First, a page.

Tuesday, May 10, 2011
Piano cut-ups: Helping you sound like your favorite new artist
Want to get crazy remix-type piano into your sound? Here's a short tutorial on a quick 5 minute approach. I'll be using Logic 9 for mac.
First, create a new track using an EXS sampler piano. You can actually use this technique for any sort of sound, but I will be demonstrating on a piano, as the demo shows below. Next, play some long chords, preferably some that work together. You can mix it up. In this example, I wasn't sure what key I was playing in, just picking some mid to low range chords. After you're finished, make sure they're all quantized so they attack together neatly. It also helps to have each note the same length to get a nice long chord sound. I gave each chord 2 bars to ring out. Next, click this new region, and go up to file and select export region as audio file. This will bring up the export dialog box, and you can name the sound whatever you want and place it in the bounces folder of the current project's folder. Next, find this exported audio in your finder, and drag it into a new track.
Now, we have a couple of options of where to go next for this part. You can click the newly imported audio of the piano chords and go up to audio at the top of the arrangement window and select "Convert Regions to New Sampler Track", and select the transients instead of regions. This should automatically work to create a new sampler with the audio you just inserted, but you may find weird little silent bits that you don't want as part of your sample. You can also cut up this audio region just before each chord hits, and repeat the same "Convert Regions to New Sampler Track" but instead select regions. This should also create a new track with a sampler that you can play on your keyboard with the regions you cut as each note. Since logic wasn't working correctly for me, I simply created a new track with the EXS sampler, selected edit in its window, and dragged all the new cut up regions into the audio file list, and selected drums when it prompted how it should lay them out. This put all the sounds on one key, as seen above the keyboard in the EXS24 Instrument Editor window. Now, I moved all of the lumped lines above the one note above the keyboard image to the keys around that key, so each key only had one block. This meant each key would only play one sampled sound.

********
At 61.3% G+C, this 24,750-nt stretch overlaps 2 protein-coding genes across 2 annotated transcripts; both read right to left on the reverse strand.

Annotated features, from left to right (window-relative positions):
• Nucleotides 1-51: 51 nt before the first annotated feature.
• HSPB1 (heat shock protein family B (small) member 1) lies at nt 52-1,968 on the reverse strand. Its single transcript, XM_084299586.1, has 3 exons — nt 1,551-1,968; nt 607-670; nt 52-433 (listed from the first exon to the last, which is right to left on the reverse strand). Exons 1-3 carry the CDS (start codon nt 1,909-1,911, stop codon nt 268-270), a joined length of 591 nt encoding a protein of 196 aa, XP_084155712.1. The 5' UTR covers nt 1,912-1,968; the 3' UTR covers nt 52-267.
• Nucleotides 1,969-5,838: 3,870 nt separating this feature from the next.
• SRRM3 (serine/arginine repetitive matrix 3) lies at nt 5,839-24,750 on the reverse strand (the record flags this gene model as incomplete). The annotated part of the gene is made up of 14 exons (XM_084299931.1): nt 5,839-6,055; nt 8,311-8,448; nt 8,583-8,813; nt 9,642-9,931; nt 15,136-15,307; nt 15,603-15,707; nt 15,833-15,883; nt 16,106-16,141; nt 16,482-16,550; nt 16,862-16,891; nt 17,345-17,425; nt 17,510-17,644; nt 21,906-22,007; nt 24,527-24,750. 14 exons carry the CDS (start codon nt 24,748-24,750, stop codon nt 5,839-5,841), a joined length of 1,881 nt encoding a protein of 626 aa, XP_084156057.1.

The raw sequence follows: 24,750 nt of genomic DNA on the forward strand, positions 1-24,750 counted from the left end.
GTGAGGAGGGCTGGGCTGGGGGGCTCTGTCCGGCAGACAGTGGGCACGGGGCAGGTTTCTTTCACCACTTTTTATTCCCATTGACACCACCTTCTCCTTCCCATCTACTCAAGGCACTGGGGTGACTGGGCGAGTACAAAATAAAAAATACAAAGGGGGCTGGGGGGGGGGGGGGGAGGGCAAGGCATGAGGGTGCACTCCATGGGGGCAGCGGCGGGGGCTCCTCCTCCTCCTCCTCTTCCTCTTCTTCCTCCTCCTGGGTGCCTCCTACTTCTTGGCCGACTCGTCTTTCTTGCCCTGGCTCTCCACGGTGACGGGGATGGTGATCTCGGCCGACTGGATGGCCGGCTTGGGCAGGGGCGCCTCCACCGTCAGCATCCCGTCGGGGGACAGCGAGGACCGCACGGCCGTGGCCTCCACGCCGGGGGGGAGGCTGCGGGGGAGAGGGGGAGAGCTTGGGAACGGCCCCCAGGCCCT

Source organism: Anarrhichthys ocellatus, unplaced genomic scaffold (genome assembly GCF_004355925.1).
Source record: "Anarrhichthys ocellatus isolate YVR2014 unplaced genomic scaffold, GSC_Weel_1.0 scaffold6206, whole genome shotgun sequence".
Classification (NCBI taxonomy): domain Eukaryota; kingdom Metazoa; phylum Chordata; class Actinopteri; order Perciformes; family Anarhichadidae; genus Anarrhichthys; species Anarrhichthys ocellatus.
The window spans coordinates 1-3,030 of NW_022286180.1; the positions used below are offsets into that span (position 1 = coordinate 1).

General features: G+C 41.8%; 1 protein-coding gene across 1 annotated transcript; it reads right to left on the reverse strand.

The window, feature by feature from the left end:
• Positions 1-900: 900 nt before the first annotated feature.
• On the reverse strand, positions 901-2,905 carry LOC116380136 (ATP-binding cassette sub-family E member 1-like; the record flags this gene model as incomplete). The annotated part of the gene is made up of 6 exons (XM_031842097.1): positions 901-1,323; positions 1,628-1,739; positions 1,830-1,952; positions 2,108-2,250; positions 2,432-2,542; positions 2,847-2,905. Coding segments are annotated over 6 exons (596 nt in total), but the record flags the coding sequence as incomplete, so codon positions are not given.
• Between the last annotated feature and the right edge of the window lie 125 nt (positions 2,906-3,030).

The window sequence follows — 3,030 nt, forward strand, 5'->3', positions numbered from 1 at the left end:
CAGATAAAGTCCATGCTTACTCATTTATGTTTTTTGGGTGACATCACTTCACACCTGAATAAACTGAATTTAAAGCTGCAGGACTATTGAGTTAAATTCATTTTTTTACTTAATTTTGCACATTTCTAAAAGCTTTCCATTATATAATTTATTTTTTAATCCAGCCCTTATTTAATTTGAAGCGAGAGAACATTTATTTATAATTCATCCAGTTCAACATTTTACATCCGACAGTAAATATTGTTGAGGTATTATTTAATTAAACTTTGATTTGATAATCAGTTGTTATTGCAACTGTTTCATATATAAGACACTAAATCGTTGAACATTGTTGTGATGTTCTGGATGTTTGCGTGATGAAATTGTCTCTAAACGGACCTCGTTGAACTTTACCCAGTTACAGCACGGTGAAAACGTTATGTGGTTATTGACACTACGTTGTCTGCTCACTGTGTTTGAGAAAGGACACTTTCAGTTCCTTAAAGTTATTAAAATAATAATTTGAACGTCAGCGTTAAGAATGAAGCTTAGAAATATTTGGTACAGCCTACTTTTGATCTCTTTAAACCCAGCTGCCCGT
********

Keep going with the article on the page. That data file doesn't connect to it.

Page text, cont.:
The other parameters here to make note of are the three checkboxes under "playback". Pitch changes the note's pitch depending on where it is on a keyboard. This is designed so that an actual sound or instrument could be sampled and played as its own sound. You really don't want this selected for the purpose here, even though I accidentally left it on and get some interesting results. The 1shot box determines if the sound will continue to ring out if you let go of the key if selected, or cut off immediately if not selected. Finally, reverse determines if the sound is played in reverse. You can close the editor box and save the sampled piano as its own instrument. Now, you have chords available at each key, and you can perform cool, quick rhythms that would be very difficult for most keyboardists. Awesome!
Here's a sound demo. Not the best thing (as I said before, I accidentally left them slightly pitched) but there could be a track idea in there or two.
Piano Cut Demo by The Synth Symp